Measures aim to ease property tax burden
But the cuts fall short, some say
THE City Council is working on a package of measures that could level out or reduce property taxes for many homeowners.
Council Budget Chairman Todd Apo said he is looking at reducing the residential property tax rate to about $3.25 per $1,000 in valuation. The current tax rate for single-family and apartment homeowners is $3.59.
That will come as part of a package of measures aimed at softening the blow of rising residential valuations.
Next year, owner-occupants will see a doubling of the homeowner's exemption to $80,000, which is taken off the assessed value. And a proposal to continue a $200 tax credit -- applied to the tax bill for one more year for owner-occupants -- is pending at the Council.
"I think if we're able to cut off at least 10 percent of the (current) rate, then we will kind of flat-line or reduce the actual real property tax bill to a majority of the people," Apo said.
Apo said commercial property tax rates probably will still go up, but he is trying to bring in the nonresidential rate below $12.50, which is where Mayor Mufi Hannemann is proposing to raise that rate from the current $11.97.
THE City Council is not going far enough in dropping real property tax rates, say advocates for lower rates.
The Council Budget Committee proposes lowering the residential tax rate to $3.25 per $1,000 valuation, from $3.59.
PROPERTY TAX MAY GO DOWN
The current tax rate per $1,000 in valuation for a single-family home: $3.59
The proposed new rate: $3.25
A public notice will be published by this week. A public hearing is tentatively slated for May 23.
» Owner-occupied home valued at $650,000 with a $40,000 homeowner exemption, $200 tax credit and rate of $3.59 per $1,000 in valuation. Tax bill for the current fiscal year: $1,990.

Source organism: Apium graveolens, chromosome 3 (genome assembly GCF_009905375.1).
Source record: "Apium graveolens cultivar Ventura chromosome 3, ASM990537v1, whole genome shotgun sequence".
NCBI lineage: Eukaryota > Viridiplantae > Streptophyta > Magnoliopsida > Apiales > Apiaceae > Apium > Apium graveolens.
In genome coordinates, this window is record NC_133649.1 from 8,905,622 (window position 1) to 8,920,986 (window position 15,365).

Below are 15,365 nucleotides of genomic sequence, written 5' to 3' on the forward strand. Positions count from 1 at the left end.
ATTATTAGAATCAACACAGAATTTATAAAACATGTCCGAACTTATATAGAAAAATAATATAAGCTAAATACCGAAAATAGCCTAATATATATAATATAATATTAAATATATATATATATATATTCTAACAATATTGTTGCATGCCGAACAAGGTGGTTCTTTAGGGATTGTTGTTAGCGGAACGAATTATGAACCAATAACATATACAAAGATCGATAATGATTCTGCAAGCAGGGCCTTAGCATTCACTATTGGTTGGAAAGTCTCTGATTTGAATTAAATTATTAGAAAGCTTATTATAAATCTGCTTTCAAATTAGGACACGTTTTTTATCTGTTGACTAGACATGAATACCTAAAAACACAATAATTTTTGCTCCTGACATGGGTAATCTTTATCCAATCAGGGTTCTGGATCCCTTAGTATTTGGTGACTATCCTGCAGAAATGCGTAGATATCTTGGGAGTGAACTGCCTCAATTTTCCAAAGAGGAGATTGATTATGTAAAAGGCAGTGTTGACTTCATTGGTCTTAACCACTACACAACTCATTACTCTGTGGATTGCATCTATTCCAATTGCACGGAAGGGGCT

» Same home with increased value (average islandwide increase) of $748,000 along with an increased homeowner exemption to $80,000, a proposed $200 tax credit and current rate of $3.59. Tax bill next year: $2,198.
» Same home with value of $748,000 with increased $80,000 homeowner exemption, proposed $200 tax credit and possible new rate of $3.25. Tax bill next year: $1,971.
"That is totally unacceptable," said Kailua resident Bob Grantham, a founder of Property Tax Relief Now, who wanted the rate to go down to $2.76, as proposed by Council Chairwoman Barbara Marshall. "A reduction of (34) cents is just another example of trying to throw us a bone, and we just don't like that."
Councilman Charles Djou made proposed cuts to next fiscal year's budget that would have equaled a tax rate of about $2.95.
"I was hoping we could get down to below $3," Djou said. "A tax cut is a good thing, and I'm not going to oppose a tax cut, but I think we could do better."
Council Budget Chairman Todd Apo said the way the budget is heading, getting below $3 might not be realistic.
Apo proposes funding the lower rate through nearly $70 million in cuts to the proposed $1.6 billion operating budget offered by Mayor Mufi Hannemann. Those cuts include:
» Halving the $62 million set-aside to pay for future health benefits for city retirees.
» Lowering a proposed tax credit for homeowner-occupants to $200 from $376, for a savings of $25 million.
» Scrapping a $150 credit for renters that costs $11 million in the budget.
» Deleting about $2 million in vacant, funded positions.
What could ultimately decide how much savings could apply to tax cuts is how much the city will be billed to pay for future retiree health costs.
The city administration said the figure is believed to be about $93 million, and $62 million is currently being budgeted.
Apo is looking at a rate of $3.25 per $1,000 in valuation, but that number is "fuzzy" and could shift a little depending in part on how much the city will be asked to kick in for those health-care costs next fiscal year.
Both Djou and Grantham say that while they understand the city might be obligated to cough up the money for future retiree health-care costs, there is no urgency to fund it right now.
"In my opinion, the administration has taken this thing and they have gone right off the deep end," Grantham said. "For some reason or another, the city administration is going full steam ahead and putting a lot of money in there, and I don't think it's totally necessary at this time. And what they're doing is they're taking it out of the pockets of the property tax payers."